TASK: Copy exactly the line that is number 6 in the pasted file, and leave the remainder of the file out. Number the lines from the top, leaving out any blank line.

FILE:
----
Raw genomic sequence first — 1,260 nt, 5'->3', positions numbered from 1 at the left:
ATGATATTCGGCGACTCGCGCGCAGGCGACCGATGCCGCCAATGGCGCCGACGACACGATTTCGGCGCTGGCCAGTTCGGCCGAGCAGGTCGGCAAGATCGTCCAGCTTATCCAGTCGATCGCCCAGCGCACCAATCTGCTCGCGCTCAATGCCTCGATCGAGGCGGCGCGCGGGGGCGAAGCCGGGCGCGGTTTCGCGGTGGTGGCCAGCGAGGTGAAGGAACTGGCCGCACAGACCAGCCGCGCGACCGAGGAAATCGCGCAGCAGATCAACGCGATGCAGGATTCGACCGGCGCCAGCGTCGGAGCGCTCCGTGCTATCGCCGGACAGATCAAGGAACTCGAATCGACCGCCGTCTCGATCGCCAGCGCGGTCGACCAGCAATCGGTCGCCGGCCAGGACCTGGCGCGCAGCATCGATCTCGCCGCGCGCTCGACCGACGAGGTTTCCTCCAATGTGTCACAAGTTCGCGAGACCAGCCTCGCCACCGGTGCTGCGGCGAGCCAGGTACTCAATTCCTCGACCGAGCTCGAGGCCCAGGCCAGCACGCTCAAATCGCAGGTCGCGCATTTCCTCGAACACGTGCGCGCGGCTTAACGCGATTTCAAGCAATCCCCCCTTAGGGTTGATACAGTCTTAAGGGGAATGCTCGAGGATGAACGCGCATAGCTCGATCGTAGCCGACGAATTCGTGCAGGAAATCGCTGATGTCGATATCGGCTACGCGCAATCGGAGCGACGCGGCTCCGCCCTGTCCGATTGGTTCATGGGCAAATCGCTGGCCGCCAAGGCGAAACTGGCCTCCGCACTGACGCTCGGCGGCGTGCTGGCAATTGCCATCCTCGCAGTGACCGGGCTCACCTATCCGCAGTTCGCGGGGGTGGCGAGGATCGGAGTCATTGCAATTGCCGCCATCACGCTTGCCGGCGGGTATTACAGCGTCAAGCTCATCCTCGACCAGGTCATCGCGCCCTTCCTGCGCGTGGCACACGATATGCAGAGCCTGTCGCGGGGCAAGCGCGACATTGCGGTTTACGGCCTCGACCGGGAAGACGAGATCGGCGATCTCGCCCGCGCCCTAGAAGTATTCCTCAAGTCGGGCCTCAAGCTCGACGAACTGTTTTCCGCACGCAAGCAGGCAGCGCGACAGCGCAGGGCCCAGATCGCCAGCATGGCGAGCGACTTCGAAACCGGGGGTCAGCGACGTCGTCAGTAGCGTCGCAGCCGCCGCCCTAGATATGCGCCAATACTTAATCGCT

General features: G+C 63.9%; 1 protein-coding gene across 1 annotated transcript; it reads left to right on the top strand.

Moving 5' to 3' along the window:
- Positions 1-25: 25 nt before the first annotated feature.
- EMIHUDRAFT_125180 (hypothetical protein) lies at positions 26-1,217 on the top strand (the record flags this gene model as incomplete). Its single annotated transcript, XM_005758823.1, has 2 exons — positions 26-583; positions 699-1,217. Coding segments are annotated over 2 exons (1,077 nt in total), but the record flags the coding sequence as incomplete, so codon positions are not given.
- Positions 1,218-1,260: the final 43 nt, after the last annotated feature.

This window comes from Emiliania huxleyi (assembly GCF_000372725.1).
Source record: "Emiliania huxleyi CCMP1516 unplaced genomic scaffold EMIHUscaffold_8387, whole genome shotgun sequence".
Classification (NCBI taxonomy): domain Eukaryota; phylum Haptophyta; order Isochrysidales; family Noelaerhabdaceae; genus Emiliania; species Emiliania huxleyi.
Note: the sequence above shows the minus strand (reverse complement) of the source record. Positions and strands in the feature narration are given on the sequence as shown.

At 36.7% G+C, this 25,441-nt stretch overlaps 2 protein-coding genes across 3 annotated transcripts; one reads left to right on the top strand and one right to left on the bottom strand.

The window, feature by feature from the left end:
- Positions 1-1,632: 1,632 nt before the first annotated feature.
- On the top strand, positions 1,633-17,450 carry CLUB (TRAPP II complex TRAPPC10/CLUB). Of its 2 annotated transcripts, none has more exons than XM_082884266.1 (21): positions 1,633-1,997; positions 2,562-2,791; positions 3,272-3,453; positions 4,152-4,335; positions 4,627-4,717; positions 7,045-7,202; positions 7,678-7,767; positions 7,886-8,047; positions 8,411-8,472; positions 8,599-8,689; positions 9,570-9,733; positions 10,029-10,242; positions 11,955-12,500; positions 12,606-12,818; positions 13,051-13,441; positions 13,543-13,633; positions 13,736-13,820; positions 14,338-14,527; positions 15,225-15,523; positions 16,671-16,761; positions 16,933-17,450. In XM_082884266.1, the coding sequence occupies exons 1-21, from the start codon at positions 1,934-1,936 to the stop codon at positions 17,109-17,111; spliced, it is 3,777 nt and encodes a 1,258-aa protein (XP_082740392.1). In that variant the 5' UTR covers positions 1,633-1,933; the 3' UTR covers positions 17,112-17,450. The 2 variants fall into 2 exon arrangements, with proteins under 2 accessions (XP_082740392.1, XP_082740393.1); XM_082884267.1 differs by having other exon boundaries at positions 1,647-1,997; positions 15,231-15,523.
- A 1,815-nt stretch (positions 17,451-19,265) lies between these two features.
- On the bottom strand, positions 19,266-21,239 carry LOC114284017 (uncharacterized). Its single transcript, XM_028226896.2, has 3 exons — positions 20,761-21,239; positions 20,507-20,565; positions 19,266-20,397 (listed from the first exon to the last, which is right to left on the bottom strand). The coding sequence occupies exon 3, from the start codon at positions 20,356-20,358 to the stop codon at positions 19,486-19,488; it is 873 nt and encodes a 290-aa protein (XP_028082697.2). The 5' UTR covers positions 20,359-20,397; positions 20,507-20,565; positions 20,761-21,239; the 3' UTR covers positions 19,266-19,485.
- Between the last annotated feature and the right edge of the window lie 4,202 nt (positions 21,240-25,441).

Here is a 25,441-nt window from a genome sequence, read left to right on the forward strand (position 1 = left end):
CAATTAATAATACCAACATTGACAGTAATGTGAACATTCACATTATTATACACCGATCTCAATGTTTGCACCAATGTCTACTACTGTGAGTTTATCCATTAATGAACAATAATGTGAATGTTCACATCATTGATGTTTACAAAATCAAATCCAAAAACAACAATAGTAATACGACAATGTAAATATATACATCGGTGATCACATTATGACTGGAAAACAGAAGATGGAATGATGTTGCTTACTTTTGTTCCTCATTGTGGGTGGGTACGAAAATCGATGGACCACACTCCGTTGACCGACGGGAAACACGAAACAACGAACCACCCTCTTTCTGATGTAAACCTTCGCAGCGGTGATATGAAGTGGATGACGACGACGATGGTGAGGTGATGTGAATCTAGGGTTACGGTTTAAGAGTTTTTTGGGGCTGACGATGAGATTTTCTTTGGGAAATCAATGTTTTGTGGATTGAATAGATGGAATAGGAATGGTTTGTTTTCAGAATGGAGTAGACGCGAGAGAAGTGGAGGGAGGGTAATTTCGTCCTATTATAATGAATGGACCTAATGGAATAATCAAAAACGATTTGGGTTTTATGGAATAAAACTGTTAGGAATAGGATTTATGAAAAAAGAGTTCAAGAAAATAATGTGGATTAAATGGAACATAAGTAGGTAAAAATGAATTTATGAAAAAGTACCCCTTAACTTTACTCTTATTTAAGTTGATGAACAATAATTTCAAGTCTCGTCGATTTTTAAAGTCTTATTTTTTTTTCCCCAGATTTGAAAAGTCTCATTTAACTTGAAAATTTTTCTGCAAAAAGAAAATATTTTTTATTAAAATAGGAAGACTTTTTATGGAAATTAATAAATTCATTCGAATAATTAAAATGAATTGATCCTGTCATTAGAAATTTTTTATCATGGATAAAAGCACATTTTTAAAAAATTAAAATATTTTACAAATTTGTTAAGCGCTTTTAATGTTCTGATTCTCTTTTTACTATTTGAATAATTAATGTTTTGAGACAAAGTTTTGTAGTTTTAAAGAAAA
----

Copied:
- EMIHUDRAFT_125180 (hypothetical protein) lies at positions 26-1,217 on the top strand (the record flags this gene model as incomplete). Its single annotated transcript, XM_005758823.1, has 2 exons — positions 26-583; positions 699-1,217. Coding segments are annotated over 2 exons (1,077 nt in total), but the record flags the coding sequence as incomplete, so codon positions are not given.